1. Not Documenting Your Content Marketing Strategy
The importance of documenting your content strategy cannot be emphasized enough. A 1979 Harvard MBA study asked students, “Have you set clear, written goals for your future and made plans to accomplish them?” The result: Only 3% had written their goals and plans; 13% had ideas of goals, but did not have them in writing; and 84% had no goals in their heads or on paper. Ten years later, the same group was interviewed again. The 13% of the class who had goals, but had not written them down, was earning double the amount of the 84% who had no goals. The 3%, however, who had written goals were earning ten times as much as the other 97% of the class combined. The same principles apply to a content marketing strategy. If you write down your content marketing goals and plans to achieve them, you are more likely to do so – in fact, 5x more likely.
2. Forgetting To Build A Business Case Upfront
According to NewsCred’s own content marketing expert, Michael Brenner, “Content marketing ROI starts with a strong business case.” Think about what you are trying to achieve. Are you trying to create affinity for your brand’s products? Are you trying to generate quality leads? Are you trying to engage new buyers with your brand? All of these things are key elements that must be decided upfront as the foundation of your content marketing efforts. Without this, your program will struggle to prove its value and ROI.
3. Ignoring Your Customers’ Questions
The basic principle of content marketing is to simply answer your customers’ questions. If you’re not doing that, you’re not doing content marketing properly. Sometimes we see brands struggle with understanding what their customers want from them. For example, a health insurance company may think providing healthy recipes would be something their audience would find of interest. It’s possible, but it’s unlikely that a large number of people are looking for their next summer salad recipe from their insurance company. The type of questions they’d be asking their insurance company would be more along the lines of, “How do I choose between an HMO or PPO plan?” or “I’m getting married in a few months, how will my insurance change?”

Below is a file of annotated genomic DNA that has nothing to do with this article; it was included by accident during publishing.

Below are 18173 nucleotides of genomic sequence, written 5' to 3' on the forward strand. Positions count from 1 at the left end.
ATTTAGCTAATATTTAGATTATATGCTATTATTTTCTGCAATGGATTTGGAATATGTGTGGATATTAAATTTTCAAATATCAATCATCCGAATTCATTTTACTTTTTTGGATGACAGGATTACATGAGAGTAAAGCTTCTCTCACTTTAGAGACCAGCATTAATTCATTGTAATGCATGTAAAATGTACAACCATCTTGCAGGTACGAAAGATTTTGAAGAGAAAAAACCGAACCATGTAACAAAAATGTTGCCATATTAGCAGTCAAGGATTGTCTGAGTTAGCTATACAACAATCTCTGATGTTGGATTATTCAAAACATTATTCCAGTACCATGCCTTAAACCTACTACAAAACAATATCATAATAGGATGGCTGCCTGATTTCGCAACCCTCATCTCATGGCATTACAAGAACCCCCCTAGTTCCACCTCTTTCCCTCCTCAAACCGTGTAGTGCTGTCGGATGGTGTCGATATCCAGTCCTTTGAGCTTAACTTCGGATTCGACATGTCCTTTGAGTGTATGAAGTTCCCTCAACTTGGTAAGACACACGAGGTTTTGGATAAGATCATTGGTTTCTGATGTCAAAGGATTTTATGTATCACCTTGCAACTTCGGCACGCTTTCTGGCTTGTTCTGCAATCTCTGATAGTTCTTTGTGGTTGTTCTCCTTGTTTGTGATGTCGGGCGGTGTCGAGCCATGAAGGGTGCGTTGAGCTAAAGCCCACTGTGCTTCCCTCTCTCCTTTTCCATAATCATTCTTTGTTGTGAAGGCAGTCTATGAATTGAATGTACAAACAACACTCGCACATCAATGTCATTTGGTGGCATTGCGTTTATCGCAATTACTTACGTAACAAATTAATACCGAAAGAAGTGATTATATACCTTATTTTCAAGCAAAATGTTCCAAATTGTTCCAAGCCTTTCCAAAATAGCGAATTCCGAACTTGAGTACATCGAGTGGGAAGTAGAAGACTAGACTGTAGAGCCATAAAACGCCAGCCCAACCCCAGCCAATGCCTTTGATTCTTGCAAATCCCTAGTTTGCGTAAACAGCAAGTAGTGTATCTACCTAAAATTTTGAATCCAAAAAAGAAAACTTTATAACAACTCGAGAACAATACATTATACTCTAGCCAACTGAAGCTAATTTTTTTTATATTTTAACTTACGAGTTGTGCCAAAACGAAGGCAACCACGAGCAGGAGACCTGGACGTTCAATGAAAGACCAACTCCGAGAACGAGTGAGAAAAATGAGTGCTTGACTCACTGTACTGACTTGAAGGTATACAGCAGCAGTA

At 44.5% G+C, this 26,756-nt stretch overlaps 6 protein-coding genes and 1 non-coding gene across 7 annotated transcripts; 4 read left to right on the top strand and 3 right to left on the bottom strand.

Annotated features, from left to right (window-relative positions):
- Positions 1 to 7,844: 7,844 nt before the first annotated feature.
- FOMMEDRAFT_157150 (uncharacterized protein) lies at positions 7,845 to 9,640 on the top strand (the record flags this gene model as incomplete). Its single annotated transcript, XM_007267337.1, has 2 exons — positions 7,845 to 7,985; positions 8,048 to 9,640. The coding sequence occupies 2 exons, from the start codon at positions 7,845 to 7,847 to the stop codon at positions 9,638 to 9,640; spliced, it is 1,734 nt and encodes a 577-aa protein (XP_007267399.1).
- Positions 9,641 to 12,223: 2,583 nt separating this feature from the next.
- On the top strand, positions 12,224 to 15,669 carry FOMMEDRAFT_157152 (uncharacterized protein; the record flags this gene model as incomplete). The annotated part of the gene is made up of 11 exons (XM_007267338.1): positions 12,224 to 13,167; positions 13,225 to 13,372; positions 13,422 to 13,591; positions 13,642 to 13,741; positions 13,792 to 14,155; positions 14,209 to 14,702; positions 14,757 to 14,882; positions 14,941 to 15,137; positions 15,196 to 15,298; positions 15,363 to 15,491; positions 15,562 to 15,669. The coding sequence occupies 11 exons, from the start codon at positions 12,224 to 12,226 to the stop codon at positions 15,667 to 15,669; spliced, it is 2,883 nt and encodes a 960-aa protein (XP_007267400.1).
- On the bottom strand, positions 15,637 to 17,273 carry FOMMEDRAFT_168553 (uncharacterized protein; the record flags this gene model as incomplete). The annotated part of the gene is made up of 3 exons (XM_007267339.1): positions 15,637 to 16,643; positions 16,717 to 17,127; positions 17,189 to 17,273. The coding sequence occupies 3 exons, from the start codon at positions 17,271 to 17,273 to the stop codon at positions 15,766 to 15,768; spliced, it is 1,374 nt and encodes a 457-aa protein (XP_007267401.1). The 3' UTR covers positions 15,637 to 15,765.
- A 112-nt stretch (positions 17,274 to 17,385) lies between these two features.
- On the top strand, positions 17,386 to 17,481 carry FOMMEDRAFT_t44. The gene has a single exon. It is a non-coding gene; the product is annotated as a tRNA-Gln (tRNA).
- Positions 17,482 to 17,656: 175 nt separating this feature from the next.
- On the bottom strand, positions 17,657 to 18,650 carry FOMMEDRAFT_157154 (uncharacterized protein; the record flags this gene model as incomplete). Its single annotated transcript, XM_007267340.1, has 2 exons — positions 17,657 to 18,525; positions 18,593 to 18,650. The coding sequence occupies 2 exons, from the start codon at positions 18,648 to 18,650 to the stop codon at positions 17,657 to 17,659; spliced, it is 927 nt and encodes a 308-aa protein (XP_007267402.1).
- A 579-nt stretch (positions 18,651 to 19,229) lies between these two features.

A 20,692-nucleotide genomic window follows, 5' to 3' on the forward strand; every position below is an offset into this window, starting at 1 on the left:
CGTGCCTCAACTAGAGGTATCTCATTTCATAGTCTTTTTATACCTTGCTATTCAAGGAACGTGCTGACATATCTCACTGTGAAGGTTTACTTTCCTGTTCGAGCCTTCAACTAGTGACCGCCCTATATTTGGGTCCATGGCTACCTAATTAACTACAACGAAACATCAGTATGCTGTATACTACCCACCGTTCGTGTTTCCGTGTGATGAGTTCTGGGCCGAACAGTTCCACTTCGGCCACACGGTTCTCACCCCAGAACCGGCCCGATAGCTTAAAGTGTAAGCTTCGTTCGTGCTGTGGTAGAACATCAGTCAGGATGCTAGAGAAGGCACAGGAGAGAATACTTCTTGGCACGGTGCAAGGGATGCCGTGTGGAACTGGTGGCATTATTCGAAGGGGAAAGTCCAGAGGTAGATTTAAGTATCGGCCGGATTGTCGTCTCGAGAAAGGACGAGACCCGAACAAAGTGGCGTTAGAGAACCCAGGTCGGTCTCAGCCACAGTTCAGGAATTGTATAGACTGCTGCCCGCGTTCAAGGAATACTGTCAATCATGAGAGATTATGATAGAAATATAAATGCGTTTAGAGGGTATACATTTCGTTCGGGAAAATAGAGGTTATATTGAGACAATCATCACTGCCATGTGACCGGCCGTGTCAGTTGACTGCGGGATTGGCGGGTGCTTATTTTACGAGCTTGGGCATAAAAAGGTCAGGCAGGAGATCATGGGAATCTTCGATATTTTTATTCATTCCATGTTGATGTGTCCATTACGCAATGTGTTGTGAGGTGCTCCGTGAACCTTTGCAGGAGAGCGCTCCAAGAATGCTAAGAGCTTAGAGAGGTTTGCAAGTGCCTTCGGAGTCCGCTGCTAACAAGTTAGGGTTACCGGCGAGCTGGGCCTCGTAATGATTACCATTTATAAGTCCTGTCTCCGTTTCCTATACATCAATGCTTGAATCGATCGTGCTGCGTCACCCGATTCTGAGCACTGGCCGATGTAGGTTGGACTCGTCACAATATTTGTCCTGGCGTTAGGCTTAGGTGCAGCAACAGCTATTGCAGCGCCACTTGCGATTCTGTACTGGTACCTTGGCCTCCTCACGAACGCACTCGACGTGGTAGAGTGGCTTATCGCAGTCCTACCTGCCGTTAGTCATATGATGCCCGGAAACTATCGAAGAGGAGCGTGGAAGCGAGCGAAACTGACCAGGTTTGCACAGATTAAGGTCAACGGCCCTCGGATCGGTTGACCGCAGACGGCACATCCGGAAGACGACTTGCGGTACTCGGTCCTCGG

Shopkeep, a point of sale system for small businesses, finds its blog content topics by going straight to the source. Paul Nugent, Shopkeep’s Director of Content, explains:
“We interview merchants constantly. We ask them their pain points, area of concern, what they would want in their inbox every week. We’ve learned there are subjects that are more compelling, even within the same industry. For example, layout design is more important for a full service restaurant than a quick service.”
With this strategy, there’s no doubt that what they’re publishing will be tremendously valuable to their customers.
4. Forgetting To Utilize What You Already Have
According to Sirius Decisions, 60-70% of B2B content goes unused. Think of all that wasted time and energy. Instead of starting from scratch, take a look at what’s already been created and what you can reuse or repurpose. Salesforce has this system nailed down with a planned approach to transform a piece of content into multiple media forms. Salesforce content marketing manager Amanda Nelson explained her team’s system saying:
“We had one eBook called ’30 Ways to Create Your Social Media Plan.’ We wrote 30 blog posts detailing each piece. We create tons and tons of content from this central focus. By producing two eBooks a month, our content engine is constantly running.”
Creating content can be expensive and time-consuming, so it’s in your best interest to recycle that investment in as many ways as you can
5. Talking Non-Stop About Yourself
People can sniff out a sales pitch a mile away. Good content marketers know they can’t dupe their audiences, and don’t try to do so. Consumers today want content that educates or entertains them. Shameless promotional plugs turn them off. If you provide compelling content, they’ll be more likely to engage with your content — and share with their networks, too.